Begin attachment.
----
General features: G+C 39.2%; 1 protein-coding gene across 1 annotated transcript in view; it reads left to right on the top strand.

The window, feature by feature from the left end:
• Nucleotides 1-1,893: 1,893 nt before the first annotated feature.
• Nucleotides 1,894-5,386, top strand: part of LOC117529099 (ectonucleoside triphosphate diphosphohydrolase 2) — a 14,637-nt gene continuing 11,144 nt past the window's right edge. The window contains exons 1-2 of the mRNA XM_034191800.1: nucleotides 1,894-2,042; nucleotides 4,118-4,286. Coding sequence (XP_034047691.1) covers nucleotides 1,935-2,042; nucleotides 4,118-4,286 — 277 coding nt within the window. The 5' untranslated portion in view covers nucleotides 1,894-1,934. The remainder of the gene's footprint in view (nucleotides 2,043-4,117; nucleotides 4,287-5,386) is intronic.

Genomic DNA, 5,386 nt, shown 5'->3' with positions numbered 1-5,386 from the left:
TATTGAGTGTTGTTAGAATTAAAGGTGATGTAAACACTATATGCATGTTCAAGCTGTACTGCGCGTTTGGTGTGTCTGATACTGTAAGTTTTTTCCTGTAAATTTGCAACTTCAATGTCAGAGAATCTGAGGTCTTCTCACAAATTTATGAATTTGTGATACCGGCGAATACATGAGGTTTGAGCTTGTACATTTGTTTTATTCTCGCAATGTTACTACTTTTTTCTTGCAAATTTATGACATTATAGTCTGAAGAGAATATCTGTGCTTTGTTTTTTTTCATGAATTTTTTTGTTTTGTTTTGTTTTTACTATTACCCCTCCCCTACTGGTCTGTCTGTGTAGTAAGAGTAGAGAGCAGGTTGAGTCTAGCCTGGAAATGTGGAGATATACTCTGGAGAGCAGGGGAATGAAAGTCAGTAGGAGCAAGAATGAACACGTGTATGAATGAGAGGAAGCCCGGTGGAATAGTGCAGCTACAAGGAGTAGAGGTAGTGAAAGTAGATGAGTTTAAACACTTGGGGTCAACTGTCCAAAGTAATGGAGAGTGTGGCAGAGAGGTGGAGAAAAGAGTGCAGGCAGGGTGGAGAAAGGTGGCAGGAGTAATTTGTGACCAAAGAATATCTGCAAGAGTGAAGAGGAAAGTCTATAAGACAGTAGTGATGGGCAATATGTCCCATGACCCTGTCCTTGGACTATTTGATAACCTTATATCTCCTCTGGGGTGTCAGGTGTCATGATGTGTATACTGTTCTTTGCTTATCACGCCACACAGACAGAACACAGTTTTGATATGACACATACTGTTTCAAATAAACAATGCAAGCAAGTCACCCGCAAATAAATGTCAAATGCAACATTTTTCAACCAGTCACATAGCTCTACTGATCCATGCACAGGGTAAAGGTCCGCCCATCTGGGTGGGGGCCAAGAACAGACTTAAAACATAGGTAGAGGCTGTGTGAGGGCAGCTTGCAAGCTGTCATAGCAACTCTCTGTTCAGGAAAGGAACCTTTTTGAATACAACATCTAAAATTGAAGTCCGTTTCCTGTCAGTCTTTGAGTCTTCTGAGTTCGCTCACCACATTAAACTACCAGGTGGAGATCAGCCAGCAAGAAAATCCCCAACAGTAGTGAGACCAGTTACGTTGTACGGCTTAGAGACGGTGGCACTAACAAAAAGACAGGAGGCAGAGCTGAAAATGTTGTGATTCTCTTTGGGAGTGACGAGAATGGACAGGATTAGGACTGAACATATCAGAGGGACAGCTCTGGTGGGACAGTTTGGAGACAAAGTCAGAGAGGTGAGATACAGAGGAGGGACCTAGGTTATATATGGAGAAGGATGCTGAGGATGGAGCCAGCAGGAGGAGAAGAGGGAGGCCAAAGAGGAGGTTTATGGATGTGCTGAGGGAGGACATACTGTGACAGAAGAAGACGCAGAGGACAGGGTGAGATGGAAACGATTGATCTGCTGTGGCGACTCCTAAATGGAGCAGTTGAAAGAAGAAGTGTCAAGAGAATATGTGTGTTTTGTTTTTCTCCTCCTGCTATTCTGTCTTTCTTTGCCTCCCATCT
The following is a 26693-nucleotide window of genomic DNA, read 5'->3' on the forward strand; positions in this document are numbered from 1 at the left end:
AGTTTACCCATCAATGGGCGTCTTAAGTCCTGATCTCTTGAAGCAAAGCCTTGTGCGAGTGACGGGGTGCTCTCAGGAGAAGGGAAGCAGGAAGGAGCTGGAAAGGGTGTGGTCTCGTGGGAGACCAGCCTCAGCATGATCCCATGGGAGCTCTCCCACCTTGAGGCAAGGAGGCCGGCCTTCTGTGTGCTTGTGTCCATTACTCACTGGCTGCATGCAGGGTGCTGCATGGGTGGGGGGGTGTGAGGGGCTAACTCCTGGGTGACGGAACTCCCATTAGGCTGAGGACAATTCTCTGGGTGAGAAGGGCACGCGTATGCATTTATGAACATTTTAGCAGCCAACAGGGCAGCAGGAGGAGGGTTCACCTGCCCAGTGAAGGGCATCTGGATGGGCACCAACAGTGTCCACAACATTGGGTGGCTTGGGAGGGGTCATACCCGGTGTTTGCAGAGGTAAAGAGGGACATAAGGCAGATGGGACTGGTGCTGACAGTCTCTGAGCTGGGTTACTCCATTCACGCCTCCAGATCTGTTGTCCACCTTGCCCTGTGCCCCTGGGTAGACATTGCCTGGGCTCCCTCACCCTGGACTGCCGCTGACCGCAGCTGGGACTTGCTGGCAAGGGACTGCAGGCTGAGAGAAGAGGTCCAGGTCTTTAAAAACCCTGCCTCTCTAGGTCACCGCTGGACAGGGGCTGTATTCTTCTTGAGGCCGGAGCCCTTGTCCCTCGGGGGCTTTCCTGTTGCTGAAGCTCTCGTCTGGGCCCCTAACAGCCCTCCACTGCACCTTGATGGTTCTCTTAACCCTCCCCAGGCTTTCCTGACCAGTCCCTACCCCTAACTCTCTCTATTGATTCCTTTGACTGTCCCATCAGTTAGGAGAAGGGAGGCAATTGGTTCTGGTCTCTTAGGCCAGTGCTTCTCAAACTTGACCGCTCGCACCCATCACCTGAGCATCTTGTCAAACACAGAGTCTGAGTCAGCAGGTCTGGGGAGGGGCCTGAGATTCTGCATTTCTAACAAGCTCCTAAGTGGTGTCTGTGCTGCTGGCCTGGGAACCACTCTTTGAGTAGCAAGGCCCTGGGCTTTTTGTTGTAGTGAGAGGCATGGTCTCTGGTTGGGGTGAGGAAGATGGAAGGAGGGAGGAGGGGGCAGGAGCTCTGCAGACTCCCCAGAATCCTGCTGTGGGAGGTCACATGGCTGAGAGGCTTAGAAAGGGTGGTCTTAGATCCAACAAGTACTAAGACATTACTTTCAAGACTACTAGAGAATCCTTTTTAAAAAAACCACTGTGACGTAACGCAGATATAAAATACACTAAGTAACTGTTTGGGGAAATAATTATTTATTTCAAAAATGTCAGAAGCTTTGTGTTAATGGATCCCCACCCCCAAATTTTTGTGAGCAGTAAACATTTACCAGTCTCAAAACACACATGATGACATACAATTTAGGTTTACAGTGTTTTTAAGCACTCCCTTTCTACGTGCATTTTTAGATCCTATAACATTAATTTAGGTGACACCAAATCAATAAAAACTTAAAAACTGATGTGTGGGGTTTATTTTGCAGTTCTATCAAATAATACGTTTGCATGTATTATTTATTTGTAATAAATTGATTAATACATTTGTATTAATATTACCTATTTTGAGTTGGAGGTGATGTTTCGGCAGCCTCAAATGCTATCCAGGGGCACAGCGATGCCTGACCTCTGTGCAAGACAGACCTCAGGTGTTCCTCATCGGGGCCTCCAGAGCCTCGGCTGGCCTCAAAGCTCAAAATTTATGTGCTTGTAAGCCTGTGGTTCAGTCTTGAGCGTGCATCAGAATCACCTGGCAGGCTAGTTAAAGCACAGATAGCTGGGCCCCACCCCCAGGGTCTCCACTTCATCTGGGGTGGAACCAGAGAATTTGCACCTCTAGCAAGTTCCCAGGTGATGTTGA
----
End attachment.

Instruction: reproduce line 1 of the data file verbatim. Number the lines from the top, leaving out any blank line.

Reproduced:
General features: G+C 39.2%; 1 protein-coding gene across 1 annotated transcript in view; it reads left to right on the top strand.